Friday, July 14, 2017

Insight: Enjoying adventures in the ordinary by Lorraine Glowczak

I could not wait to see the responses of this week’s On the Spot question, “What is the farthest you’ve traveled from home?” When I read the many responses, I was almost giddy and couldn’t wait to add some of the far off places to my own “bucket list.”

I admit it, I’m one of those gypsy souls who have to see the world and explore places I have never seen before. In fact, I picture myself as George Bailey in the old time Christmas classic, “It’s a Wonderful Life.”

When I was 18, I probably even uttered the same words that Bailey announced within the first hour of the film, “I'm shakin' the dust of this crummy little town off my feet and I'm gonna see the world. Italy, Greece, the Parthenon, the Coliseum. Then, I'm comin' back here to go to college and see what they know.”

But if you’ve seen the film, you know poor George Bailey gets stuck at home minding the family business and doesn’t travel very far. Or does he?

For me personally, traveling to new places and foreign lands helps me expand my viewpoints and enlightens me - even changes me a little - for the better. It puts a little bounce in my step when I return to my ordinary life until the travel bug hits me again. But does one necessarily have to travel to distant and far off places to grow and learn?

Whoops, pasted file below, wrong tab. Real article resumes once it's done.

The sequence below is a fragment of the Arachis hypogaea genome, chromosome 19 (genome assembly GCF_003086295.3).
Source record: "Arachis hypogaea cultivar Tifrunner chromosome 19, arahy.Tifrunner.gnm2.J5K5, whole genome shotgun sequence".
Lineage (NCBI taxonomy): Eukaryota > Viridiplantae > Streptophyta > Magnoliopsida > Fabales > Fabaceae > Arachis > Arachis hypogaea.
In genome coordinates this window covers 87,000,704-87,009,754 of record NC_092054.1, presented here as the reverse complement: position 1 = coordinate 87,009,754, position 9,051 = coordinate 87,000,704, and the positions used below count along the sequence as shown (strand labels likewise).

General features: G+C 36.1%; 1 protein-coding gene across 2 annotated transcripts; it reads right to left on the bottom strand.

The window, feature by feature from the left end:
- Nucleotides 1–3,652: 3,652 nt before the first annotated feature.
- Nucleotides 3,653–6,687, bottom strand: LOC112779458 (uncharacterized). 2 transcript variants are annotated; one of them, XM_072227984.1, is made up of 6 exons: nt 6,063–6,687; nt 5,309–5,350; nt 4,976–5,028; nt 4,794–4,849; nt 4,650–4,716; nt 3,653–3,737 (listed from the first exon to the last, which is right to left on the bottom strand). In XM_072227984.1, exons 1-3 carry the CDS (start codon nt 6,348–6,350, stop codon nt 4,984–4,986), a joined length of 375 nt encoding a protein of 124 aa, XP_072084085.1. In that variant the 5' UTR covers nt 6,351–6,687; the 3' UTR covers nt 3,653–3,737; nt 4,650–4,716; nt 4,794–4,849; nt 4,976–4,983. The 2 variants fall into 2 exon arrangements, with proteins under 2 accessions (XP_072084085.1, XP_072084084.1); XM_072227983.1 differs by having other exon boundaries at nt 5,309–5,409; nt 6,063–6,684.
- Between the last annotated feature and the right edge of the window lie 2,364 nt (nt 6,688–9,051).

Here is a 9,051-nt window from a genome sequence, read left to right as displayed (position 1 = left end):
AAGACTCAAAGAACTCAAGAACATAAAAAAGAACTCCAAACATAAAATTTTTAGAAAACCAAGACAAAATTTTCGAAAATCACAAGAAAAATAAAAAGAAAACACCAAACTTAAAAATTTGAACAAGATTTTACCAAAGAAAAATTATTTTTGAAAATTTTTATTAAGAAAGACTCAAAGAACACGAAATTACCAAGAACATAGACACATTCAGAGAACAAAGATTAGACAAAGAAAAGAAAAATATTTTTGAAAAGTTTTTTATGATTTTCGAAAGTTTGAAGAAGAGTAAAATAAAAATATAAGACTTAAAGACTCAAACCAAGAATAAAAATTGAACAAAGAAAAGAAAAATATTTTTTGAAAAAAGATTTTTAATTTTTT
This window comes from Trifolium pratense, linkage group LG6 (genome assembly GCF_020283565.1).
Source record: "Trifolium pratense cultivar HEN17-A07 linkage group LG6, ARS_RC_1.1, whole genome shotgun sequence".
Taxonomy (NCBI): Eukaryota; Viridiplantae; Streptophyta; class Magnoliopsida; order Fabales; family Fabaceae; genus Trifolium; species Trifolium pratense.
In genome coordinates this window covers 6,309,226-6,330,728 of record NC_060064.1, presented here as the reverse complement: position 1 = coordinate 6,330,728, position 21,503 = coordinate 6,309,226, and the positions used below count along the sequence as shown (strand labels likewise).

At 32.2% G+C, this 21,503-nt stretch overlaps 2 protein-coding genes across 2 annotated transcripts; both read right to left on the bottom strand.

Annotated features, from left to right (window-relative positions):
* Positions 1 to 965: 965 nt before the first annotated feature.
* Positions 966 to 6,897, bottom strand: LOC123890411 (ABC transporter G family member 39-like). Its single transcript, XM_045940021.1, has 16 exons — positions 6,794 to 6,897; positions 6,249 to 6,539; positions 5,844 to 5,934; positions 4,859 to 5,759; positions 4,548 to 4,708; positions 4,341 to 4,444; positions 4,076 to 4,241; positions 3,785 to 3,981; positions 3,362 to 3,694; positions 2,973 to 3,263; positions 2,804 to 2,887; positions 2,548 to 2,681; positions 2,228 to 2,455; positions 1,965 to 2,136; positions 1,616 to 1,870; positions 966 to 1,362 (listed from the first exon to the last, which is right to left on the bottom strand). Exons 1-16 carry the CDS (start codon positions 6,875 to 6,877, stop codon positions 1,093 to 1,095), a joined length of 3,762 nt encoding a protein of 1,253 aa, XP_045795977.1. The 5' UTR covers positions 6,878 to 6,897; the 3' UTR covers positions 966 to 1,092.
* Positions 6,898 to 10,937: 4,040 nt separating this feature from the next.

I have met plenty of individuals who are content to stay close to home and explore what’s beside them. I think it’s possible to have an adventure - to learn, to grow and to expand - in your own backyard and discover things that people often miss. There is magic in the ordinary everyday life, and for those of us who yearn for the next big adventure, it’s possible we forget that the daily journey is where a lot of life happens. 

Marcel Proust has been quoted as saying, “The real voyage of discovery consists not in seeking new landscapes, but in having new eyes.” 

I will always yearn for new landscapes as long as I’m here on this big huge earth. But I am going to do my best to enjoy and notice the run-of-the-mill adventures that, when paying close enough attention, can make a wonderful life.

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